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portman 689. casey 632. thune 607. bennet 1014. mcconnell 836. merkley 842. gardner 443. murray 951. graham 763. blumenthal 825. flake 665. sanders 475. hatch 1029. schatz 1063. kirk 1038. nelson 944. mccain 360. wyden 968. lee 750 as modified. reid 919. cotton 659.
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menendez 993. cotton 664. brown 994. and i ask unanimous consent that all the amendments on this list not currently pending be made pending en bloc at this time. mr. sanders: mr. president. the presiding officer: is there objection? without objection. so ordered. the clerk will report the nonpending amendments by number. the clerk: stabenow 1072. bennet 1014. mcconnell 836. graham 763. sanders 475. hatch 1029. schatz 1063. kirk 1038.
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wyden 968. reid 919. cotton 659. cotton 664. brown 994. mr. enzi: i ask further consent that there be two minutes equally divided between the managers or their designees prior to each vote and that all votes after the first in this series be ten minutes in length. the presiding officer: is there objection? without objection, so ordered. mr. enzi: mr. president i ask unanimous consent that the pending amendment be set aside and the following amendments which are at the desk be called up en bloc -- hatch 827 hatch 1025 hatch 533 hatch 984 and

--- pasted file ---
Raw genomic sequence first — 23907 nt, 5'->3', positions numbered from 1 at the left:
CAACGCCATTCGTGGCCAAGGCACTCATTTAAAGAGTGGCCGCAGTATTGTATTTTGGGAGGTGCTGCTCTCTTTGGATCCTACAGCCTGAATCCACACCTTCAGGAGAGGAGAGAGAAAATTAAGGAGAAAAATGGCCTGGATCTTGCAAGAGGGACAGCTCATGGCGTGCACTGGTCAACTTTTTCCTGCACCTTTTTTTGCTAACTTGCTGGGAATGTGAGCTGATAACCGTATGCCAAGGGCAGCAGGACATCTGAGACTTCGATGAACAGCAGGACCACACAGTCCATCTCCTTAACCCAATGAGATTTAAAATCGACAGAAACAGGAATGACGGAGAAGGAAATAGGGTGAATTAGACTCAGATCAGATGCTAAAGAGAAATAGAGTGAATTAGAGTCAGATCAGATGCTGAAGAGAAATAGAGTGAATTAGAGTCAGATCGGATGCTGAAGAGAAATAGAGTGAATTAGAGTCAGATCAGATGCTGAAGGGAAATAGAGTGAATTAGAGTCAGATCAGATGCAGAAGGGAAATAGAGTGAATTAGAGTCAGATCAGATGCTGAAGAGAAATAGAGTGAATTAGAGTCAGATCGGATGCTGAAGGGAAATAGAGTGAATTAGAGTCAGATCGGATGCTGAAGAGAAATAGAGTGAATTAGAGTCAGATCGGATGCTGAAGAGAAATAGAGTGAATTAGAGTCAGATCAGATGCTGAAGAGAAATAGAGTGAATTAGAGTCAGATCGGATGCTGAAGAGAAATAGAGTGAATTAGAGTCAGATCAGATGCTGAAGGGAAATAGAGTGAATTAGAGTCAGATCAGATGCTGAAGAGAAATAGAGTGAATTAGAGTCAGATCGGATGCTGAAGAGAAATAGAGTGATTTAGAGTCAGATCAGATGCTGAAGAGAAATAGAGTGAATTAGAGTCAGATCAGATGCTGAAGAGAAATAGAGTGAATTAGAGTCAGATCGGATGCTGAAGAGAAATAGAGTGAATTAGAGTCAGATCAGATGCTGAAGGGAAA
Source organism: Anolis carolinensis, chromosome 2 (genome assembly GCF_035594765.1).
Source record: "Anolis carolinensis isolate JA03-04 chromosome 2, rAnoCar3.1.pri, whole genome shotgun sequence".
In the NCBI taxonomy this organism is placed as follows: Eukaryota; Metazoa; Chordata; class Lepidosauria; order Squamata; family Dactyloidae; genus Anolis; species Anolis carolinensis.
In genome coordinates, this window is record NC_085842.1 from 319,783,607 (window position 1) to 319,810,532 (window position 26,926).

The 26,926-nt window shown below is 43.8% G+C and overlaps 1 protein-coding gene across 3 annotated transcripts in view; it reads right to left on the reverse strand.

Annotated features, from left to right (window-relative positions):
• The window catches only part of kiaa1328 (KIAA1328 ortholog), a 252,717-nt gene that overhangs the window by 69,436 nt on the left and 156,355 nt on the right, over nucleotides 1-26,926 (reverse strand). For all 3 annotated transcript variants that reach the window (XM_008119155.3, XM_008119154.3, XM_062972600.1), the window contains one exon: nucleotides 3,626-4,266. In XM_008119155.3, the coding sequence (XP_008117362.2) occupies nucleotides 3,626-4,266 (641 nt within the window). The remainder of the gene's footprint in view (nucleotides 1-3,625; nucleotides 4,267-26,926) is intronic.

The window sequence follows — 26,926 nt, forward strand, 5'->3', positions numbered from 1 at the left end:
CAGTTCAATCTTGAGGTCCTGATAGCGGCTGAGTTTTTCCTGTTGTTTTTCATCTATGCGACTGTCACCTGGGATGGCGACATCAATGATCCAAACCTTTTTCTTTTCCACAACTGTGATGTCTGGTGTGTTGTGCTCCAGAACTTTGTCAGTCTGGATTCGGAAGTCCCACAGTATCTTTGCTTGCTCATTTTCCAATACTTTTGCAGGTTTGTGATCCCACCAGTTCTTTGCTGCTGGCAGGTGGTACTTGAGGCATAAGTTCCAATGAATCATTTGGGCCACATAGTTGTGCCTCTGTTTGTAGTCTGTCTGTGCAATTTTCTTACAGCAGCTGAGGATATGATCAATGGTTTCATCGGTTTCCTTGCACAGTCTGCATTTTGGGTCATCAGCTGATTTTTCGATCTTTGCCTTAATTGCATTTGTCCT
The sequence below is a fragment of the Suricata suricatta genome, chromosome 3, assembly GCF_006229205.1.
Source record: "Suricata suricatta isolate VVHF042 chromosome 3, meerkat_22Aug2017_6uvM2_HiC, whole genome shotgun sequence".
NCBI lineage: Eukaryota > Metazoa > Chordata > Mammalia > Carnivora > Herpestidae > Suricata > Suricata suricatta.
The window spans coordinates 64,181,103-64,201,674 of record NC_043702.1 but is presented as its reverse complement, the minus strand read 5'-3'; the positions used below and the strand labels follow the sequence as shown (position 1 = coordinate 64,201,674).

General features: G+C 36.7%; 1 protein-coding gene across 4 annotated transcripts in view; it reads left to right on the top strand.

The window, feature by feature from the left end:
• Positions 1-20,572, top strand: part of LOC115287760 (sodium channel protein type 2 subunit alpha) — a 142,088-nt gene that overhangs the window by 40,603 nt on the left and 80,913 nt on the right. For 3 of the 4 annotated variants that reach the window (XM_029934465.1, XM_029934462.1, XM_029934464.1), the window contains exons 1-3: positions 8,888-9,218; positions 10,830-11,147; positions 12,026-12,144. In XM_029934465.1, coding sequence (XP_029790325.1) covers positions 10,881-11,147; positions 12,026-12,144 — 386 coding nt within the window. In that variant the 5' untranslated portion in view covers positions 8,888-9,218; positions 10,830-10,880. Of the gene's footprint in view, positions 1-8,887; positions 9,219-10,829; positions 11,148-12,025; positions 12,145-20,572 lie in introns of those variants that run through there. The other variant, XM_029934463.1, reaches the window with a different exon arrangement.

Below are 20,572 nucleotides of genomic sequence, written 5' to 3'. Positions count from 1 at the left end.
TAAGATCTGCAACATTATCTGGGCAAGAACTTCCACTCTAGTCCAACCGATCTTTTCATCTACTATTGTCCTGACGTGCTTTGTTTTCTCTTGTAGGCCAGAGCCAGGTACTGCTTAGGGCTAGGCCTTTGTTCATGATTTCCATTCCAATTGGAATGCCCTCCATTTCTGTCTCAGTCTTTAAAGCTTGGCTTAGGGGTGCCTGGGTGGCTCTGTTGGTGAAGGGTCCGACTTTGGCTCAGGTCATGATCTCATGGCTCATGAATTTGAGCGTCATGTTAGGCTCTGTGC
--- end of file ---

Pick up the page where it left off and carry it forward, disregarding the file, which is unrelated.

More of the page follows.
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hatch 585. the presiding officer: is there objection? without objection, so ordered. mr. sanders: mr. president. the presiding officer: the senator from vermont. mr. sanders: i ask unanimous consent to set aside the pending amendment and call up amendments number 1044 on behalf of senators cardin and mccain and amendments number 1047 and 724 on behalf of senator mccain, amendment number 713 on behalf of senators murphy and cassidy. amendment number 1005 on behalf of senators murphy and graham. the presiding officer: is there objection? without objection, so ordered. mr. sanders: i would ask unanimous consent that the reading be dispensed with. the presiding officer: without objection. the clerk will report those amendments by number at this time. the clerk: the senator from wyoming, mr. enzi, for mr. hatch, proposes amendments en bloc numbered 827 1025, 533